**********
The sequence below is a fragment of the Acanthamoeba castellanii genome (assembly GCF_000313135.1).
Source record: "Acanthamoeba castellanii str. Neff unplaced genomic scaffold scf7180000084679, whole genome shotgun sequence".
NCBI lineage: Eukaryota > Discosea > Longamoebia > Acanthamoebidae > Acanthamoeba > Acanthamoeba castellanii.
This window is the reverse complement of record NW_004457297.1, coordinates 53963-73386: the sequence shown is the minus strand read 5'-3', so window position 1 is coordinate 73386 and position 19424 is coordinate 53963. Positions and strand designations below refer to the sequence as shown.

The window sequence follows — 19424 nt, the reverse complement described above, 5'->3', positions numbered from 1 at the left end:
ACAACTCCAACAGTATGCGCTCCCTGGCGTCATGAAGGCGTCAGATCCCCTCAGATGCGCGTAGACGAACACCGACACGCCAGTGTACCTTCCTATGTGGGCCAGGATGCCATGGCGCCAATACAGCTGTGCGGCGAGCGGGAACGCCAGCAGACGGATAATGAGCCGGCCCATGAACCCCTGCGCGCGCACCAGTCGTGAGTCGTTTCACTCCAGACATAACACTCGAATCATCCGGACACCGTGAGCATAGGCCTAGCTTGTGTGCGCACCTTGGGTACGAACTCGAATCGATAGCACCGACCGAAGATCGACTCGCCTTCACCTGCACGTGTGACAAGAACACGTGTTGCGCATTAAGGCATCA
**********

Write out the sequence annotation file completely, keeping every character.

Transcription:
The sequence below is a fragment of the Acanthamoeba castellanii genome (assembly GCF_000313135.1).
Source record: "Acanthamoeba castellanii str. Neff unplaced genomic scaffold scf7180000084679, whole genome shotgun sequence".
NCBI lineage: Eukaryota > Discosea > Longamoebia > Acanthamoebidae > Acanthamoeba > Acanthamoeba castellanii.
This window is the reverse complement of record NW_004457297.1, coordinates 53963-73386: the sequence shown is the minus strand read 5'-3', so window position 1 is coordinate 73386 and position 19424 is coordinate 53963. Positions and strand designations below refer to the sequence as shown.

The window sequence follows — 19424 nt, the reverse complement described above, 5'->3', positions numbered from 1 at the left end:
ACAACTCCAACAGTATGCGCTCCCTGGCGTCATGAAGGCGTCAGATCCCCTCAGATGCGCGTAGACGAACACCGACACGCCAGTGTACCTTCCTATGTGGGCCAGGATGCCATGGCGCCAATACAGCTGTGCGGCGAGCGGGAACGCCAGCAGACGGATAATGAGCCGGCCCATGAACCCCTGCGCGCGCACCAGTCGTGAGTCGTTTCACTCCAGACATAACACTCGAATCATCCGGACACCGTGAGCATAGGCCTAGCTTGTGTGCGCACCTTGGGTACGAACTCGAATCGATAGCACCGACCGAAGATCGACTCGCCTTCACCTGCACGTGTGACAAGAACACGTGTTGCGCATTAAGGCATCA